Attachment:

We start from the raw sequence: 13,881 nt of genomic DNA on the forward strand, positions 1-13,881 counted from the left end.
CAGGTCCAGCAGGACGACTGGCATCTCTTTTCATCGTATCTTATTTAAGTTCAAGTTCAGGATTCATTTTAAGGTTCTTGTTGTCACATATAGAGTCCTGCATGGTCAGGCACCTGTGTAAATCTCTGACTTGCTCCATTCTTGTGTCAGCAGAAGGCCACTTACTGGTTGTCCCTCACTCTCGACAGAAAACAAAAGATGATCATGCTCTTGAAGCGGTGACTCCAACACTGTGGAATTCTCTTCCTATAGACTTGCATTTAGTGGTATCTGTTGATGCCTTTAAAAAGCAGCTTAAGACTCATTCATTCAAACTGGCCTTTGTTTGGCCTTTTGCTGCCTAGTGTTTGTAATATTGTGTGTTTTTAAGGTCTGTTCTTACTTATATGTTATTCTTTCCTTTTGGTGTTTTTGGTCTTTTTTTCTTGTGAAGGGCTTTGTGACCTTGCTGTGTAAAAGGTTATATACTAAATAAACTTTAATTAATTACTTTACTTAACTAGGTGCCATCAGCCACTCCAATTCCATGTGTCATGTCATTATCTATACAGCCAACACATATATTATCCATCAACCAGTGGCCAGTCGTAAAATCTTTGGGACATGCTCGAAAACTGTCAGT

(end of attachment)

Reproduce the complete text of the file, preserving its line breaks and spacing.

We start from the raw sequence: 13,881 nt of genomic DNA on the forward strand, positions 1-13,881 counted from the left end.
CAGGTCCAGCAGGACGACTGGCATCTCTTTTCATCGTATCTTATTTAAGTTCAAGTTCAGGATTCATTTTAAGGTTCTTGTTGTCACATATAGAGTCCTGCATGGTCAGGCACCTGTGTAAATCTCTGACTTGCTCCATTCTTGTGTCAGCAGAAGGCCACTTACTGGTTGTCCCTCACTCTCGACAGAAAACAAAAGATGATCATGCTCTTGAAGCGGTGACTCCAACACTGTGGAATTCTCTTCCTATAGACTTGCATTTAGTGGTATCTGTTGATGCCTTTAAAAAGCAGCTTAAGACTCATTCATTCAAACTGGCCTTTGTTTGGCCTTTTGCTGCCTAGTGTTTGTAATATTGTGTGTTTTTAAGGTCTGTTCTTACTTATATGTTATTCTTTCCTTTTGGTGTTTTTGGTCTTTTTTTCTTGTGAAGGGCTTTGTGACCTTGCTGTGTAAAAGGTTATATACTAAATAAACTTTAATTAATTACTTTACTTAACTAGGTGCCATCAGCCACTCCAATTCCATGTGTCATGTCATTATCTATACAGCCAACACATATATTATCCATCAACCAGTGGCCAGTCGTAAAATCTTTGGGACATGCTCGAAAACTGTCAGT